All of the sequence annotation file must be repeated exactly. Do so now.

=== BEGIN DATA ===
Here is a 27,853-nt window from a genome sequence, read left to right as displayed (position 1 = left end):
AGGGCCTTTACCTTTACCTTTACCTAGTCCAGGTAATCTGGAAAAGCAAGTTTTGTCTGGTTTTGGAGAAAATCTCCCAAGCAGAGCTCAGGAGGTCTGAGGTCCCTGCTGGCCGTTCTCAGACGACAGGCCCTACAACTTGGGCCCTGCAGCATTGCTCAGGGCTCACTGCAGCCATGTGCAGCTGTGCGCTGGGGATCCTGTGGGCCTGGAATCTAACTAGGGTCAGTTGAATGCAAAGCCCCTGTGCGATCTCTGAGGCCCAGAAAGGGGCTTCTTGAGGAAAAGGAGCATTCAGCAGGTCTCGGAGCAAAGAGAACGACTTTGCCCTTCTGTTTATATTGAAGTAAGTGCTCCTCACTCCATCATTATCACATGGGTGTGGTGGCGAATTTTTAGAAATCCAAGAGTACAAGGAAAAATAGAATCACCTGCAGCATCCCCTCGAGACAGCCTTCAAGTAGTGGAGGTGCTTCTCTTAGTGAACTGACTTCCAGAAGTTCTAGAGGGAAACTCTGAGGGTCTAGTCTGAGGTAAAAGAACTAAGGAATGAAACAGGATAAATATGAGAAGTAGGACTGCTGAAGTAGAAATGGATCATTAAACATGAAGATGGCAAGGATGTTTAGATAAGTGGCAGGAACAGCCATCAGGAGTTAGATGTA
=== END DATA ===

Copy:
Here is a 27,853-nt window from a genome sequence, read left to right as displayed (position 1 = left end):
AGGGCCTTTACCTTTACCTTTACCTAGTCCAGGTAATCTGGAAAAGCAAGTTTTGTCTGGTTTTGGAGAAAATCTCCCAAGCAGAGCTCAGGAGGTCTGAGGTCCCTGCTGGCCGTTCTCAGACGACAGGCCCTACAACTTGGGCCCTGCAGCATTGCTCAGGGCTCACTGCAGCCATGTGCAGCTGTGCGCTGGGGATCCTGTGGGCCTGGAATCTAACTAGGGTCAGTTGAATGCAAAGCCCCTGTGCGATCTCTGAGGCCCAGAAAGGGGCTTCTTGAGGAAAAGGAGCATTCAGCAGGTCTCGGAGCAAAGAGAACGACTTTGCCCTTCTGTTTATATTGAAGTAAGTGCTCCTCACTCCATCATTATCACATGGGTGTGGTGGCGAATTTTTAGAAATCCAAGAGTACAAGGAAAAATAGAATCACCTGCAGCATCCCCTCGAGACAGCCTTCAAGTAGTGGAGGTGCTTCTCTTAGTGAACTGACTTCCAGAAGTTCTAGAGGGAAACTCTGAGGGTCTAGTCTGAGGTAAAAGAACTAAGGAATGAAACAGGATAAATATGAGAAGTAGGACTGCTGAAGTAGAAATGGATCATTAAACATGAAGATGGCAAGGATGTTTAGATAAGTGGCAGGAACAGCCATCAGGAGTTAGATGTA